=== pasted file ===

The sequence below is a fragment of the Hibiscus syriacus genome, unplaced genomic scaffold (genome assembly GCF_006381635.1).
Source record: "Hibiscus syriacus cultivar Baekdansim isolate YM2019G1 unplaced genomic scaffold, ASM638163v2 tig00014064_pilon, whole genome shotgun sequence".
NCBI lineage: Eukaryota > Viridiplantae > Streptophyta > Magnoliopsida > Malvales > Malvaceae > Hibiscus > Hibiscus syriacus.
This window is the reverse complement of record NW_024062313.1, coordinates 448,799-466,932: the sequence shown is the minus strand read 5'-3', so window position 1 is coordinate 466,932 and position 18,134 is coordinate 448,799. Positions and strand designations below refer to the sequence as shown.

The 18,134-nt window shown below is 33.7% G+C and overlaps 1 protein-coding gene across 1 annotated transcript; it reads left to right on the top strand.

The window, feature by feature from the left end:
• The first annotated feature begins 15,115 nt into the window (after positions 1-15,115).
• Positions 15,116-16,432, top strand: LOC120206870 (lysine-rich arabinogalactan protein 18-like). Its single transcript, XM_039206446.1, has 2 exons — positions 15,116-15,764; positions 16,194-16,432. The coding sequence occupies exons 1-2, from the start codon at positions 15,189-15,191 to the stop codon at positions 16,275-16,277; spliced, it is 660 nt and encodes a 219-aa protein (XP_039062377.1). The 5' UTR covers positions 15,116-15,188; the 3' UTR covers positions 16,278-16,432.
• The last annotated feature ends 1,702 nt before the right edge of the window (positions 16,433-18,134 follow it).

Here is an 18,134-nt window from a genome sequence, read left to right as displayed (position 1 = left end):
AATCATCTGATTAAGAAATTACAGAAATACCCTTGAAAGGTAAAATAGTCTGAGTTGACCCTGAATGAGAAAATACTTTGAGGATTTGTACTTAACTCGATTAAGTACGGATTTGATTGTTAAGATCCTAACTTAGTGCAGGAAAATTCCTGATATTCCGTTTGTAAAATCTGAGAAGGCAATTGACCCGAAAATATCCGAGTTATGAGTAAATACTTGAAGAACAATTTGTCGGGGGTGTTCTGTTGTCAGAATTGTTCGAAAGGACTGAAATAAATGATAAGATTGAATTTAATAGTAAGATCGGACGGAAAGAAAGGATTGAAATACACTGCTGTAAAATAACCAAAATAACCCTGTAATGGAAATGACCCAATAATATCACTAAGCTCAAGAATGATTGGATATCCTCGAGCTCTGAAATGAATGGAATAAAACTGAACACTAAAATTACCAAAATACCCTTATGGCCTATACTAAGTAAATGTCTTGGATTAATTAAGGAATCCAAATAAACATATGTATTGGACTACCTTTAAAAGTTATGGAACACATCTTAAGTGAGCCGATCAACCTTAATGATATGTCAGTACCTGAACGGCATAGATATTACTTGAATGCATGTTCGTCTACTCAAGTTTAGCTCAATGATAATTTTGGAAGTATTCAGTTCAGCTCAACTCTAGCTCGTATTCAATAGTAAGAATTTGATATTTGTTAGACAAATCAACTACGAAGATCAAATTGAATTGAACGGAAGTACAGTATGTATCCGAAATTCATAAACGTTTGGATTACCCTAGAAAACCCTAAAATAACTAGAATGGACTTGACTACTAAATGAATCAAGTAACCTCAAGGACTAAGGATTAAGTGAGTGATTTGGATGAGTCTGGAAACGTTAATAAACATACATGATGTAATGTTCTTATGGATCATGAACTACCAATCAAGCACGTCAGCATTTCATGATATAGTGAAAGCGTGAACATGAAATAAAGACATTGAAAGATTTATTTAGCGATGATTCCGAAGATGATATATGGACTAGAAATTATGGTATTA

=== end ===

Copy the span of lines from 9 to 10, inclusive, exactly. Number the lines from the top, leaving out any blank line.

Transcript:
• The last annotated feature ends 1,702 nt before the right edge of the window (positions 16,433-18,134 follow it).

Here is an 18,134-nt window from a genome sequence, read left to right as displayed (position 1 = left end):